Here’s a bitter truth. Sweets, this Diwali, could cost you your health.
In a series of raids by the food and civil supplies department, officials found sweets being prepared near nullah with waste water flowing through it; bugs and mice freely sinking their teeth into the sweets before you could, and fungus spreading through the raw material.
“We found cockroaches and mice swarming around sweets in the kitchen at several places we inspected in Shivdaspura in Katla Bazaar,” said a food inspector with the health department.
In one case, officials found that a sweet Sohan Papdi was being prepared above a nullah in Hasanpura area at a factory owned by one Amit Gupta.
At another shop - Vimal Kirana - Petha and other sweets were infected with fungus. “We immediately destroyed the sweets,” a health department officials said. Around two dozen such adulterated and unhygienic sweet-manufacturing units are being identified every day.
“Our teams find around 20 such places everyday where sweets are made in unhygienic conditions. Unhealthy sweets are destroyed on the spot while warnings are issued to the owners,” said OP Thakan, chief medical and health officer, speaking to dna.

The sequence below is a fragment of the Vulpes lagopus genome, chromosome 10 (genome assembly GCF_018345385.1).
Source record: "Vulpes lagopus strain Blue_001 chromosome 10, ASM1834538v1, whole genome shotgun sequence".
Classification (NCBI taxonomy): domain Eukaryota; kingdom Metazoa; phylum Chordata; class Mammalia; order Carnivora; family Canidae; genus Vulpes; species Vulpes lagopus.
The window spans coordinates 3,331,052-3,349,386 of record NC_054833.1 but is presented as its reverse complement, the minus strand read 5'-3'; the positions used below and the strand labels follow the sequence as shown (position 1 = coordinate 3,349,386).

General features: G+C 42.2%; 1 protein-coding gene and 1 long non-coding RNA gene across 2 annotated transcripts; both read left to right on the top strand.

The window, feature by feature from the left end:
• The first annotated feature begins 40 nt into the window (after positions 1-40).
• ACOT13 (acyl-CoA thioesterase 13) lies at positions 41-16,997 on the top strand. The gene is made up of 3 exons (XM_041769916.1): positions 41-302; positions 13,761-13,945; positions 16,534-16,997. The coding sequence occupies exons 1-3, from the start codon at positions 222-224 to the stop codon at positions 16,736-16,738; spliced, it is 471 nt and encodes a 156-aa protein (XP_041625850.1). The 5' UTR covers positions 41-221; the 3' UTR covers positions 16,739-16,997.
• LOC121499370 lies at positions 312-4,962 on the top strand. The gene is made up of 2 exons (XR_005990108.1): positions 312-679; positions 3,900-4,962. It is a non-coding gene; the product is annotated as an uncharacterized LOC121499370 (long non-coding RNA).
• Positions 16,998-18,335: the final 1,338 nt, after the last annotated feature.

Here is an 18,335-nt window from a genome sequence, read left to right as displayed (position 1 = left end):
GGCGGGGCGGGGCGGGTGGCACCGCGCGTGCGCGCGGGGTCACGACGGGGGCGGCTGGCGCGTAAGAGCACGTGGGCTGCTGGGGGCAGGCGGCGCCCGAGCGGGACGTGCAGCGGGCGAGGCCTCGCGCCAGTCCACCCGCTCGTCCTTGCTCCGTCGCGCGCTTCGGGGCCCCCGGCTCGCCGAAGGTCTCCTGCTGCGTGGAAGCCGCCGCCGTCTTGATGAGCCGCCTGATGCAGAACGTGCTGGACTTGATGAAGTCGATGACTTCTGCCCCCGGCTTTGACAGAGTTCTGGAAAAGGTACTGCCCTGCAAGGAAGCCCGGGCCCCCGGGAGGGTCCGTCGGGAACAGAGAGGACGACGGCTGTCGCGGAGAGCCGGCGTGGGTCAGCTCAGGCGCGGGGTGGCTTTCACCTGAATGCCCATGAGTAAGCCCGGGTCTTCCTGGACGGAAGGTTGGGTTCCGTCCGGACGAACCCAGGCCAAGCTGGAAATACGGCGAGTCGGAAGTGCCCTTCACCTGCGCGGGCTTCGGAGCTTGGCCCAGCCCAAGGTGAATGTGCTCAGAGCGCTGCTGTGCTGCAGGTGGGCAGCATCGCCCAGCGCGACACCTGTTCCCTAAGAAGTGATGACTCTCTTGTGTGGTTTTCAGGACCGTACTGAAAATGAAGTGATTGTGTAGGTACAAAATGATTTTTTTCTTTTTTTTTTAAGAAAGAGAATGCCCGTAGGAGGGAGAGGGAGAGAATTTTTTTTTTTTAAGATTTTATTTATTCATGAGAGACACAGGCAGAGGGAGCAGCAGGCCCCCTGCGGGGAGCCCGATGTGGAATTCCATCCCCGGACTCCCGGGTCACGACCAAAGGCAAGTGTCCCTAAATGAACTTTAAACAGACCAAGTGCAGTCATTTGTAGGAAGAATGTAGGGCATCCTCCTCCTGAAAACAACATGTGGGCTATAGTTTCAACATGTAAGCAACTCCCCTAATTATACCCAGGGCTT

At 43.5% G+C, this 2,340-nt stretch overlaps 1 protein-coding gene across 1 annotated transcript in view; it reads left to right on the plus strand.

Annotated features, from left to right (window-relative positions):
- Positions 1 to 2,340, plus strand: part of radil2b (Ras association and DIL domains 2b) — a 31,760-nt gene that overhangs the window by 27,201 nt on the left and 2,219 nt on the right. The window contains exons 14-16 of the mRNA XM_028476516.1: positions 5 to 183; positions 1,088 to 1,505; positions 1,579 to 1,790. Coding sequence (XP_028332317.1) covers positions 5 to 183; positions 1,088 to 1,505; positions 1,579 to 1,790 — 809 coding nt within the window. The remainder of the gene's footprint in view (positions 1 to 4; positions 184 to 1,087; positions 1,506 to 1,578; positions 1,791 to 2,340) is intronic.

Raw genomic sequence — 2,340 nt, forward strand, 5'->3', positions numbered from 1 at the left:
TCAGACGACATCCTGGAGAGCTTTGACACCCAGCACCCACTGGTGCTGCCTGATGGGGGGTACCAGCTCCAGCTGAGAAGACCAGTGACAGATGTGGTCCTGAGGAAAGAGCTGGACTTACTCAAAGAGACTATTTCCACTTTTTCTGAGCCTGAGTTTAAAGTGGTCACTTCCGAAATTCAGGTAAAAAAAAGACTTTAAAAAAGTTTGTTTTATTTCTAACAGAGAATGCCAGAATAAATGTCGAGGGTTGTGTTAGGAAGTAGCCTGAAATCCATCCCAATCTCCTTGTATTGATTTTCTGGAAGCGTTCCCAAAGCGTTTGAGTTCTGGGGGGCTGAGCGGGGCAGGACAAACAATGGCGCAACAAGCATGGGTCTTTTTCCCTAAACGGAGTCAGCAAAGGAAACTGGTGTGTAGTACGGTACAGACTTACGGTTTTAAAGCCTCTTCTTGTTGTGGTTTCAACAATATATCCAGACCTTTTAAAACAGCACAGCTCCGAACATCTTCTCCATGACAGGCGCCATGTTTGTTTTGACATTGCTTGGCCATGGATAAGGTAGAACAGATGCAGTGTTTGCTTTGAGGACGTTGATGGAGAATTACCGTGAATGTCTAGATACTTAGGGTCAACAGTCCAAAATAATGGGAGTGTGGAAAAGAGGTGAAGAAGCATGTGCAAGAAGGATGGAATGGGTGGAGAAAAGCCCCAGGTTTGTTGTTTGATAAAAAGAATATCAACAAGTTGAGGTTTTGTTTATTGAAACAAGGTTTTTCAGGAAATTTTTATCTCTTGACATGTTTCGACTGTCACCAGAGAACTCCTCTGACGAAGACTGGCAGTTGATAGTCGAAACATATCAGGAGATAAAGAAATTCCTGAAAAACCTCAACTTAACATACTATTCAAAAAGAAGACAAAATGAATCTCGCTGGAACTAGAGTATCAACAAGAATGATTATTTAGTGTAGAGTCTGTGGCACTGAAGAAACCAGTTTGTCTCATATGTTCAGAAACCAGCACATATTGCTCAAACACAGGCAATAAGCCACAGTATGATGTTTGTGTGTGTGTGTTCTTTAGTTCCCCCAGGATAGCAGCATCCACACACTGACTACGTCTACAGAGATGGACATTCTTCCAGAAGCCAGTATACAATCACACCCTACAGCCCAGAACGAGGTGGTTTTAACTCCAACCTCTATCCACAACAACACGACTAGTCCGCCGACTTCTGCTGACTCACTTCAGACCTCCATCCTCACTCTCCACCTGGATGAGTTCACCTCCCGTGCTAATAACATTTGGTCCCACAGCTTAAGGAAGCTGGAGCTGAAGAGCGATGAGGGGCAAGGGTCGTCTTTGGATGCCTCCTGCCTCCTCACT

Ironically, this exercise by the health department seems futile for the people of Jaipur during this festive season as a complete report on the food samples taken from such shops take a fortnight to a month to come. By this time, these sweets have already been sold to the people. Officials said there are only a handful of mobile laboratories available with the department.
The extent of adulterated and unhygienic food and sweets being supplied in the market can also be gauged by the increase in the number of patients suffering from diarrhea. “There has been a sharp rise in the number of patients suffering from diarrohea, which seems to be resistant to common antibiotics. I advice that if the sweets taste sour, it should not be consumed,” said Dr Ramesh Roop Rai, a city based gastroenterologist.